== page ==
I forget sometimes, the early days of my career in education and my first post as an English teacher. I taught at a large secondary school in Staffordshire, Walton County High School – http://www.waltonstaffs.com/ and subsequently, at a primary school and then day and residential special school for children and young people with a range of learning and behavioural needs, before moving wholly into special educational needs.
I had forgotten also, the origins of my work which focused on literacy skills and skill deficits of young people. It is the tragedy of our great and proud country that we have such poor rates of literacy and numeracy in our young population, specifically those making the transition to secondary school.
I say all that because, sometimes we can forget where our passions lie, what motivates us, what has driven our behaviour and actions in the past, that has led us to our present, to our current reality.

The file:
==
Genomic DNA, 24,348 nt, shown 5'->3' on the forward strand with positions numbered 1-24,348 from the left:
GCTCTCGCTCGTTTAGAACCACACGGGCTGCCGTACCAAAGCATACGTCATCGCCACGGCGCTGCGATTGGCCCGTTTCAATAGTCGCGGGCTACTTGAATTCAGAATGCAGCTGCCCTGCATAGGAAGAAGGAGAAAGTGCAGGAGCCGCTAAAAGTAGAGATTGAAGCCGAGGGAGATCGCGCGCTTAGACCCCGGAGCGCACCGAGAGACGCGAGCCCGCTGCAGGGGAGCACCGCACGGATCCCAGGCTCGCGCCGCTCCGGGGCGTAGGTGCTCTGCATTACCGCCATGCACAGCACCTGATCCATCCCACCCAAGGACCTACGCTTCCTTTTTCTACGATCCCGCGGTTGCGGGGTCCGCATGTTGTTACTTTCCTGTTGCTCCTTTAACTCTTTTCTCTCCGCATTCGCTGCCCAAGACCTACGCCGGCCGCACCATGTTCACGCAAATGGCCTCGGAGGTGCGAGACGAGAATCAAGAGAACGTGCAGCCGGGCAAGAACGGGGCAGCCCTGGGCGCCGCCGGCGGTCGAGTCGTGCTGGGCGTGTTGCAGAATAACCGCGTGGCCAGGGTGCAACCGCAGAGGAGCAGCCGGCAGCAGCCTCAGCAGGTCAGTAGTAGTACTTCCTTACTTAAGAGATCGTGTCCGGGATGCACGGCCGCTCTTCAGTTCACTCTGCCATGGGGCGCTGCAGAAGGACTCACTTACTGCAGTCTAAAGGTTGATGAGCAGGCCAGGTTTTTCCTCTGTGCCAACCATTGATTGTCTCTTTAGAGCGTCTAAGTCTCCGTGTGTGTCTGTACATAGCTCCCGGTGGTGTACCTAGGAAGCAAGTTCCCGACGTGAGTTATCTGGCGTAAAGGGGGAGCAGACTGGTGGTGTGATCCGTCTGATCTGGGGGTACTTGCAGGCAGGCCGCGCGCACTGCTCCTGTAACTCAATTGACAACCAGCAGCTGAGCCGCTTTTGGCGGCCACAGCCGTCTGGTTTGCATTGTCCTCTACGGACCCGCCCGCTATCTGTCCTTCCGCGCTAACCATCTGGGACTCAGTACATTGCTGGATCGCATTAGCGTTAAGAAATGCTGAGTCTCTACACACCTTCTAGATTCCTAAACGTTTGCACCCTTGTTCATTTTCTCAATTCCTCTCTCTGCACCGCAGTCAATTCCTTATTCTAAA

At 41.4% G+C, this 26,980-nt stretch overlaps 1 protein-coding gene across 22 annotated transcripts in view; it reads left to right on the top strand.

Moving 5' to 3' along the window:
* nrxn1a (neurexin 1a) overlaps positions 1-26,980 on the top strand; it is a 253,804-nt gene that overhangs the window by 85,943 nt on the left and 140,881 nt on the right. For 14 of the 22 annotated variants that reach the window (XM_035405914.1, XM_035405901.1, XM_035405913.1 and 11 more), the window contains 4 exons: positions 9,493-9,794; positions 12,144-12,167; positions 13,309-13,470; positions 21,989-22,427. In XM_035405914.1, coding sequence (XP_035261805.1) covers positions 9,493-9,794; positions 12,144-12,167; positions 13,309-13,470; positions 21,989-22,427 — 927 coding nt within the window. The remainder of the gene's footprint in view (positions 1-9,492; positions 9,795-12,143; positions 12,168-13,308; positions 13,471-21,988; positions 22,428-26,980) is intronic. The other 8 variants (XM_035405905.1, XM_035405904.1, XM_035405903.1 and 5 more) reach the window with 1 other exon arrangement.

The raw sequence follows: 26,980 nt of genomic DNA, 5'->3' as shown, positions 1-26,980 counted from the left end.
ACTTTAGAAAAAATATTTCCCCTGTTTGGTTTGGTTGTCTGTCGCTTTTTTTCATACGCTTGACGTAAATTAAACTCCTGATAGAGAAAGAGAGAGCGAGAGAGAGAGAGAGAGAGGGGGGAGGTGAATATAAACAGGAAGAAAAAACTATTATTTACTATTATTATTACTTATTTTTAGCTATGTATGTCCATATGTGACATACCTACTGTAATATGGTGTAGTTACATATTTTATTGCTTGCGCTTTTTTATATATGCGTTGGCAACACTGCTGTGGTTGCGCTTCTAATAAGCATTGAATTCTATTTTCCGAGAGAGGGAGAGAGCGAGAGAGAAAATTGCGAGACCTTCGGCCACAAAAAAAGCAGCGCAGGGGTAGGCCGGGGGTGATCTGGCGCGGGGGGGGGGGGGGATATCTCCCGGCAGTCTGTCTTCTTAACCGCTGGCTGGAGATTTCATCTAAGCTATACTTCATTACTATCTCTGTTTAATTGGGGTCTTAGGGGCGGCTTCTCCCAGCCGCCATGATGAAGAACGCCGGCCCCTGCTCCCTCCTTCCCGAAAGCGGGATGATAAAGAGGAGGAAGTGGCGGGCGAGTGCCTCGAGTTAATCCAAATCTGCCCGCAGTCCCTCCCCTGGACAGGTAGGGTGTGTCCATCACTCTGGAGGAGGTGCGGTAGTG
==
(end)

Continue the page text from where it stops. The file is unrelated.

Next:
Caught up in the relentless need to seek and earn new contracts and commissions, of moving between sectors and disciplines, writing and revising training programmes, somewhere alone the line I had forgotten my roots, forgotten what led me into education in the first place.
The Westminster Forum’s request to speak on the revised English Curriculum is a timely reminder of all that is important to me, and of all that has influenced my thinking and educational beliefs and philosophy. I find myself becoming excited by its potential, excited by the opportunity to speak once more and decide and refine what it is that matters most to me to say.
The task ahead lies in what part of the agenda to focus attention in my brief moment in th spotlight, and how best to make my comments heard and noted amongst an audience of senor delegates. One phrase from the agenda is already at the forefront of my thoughts –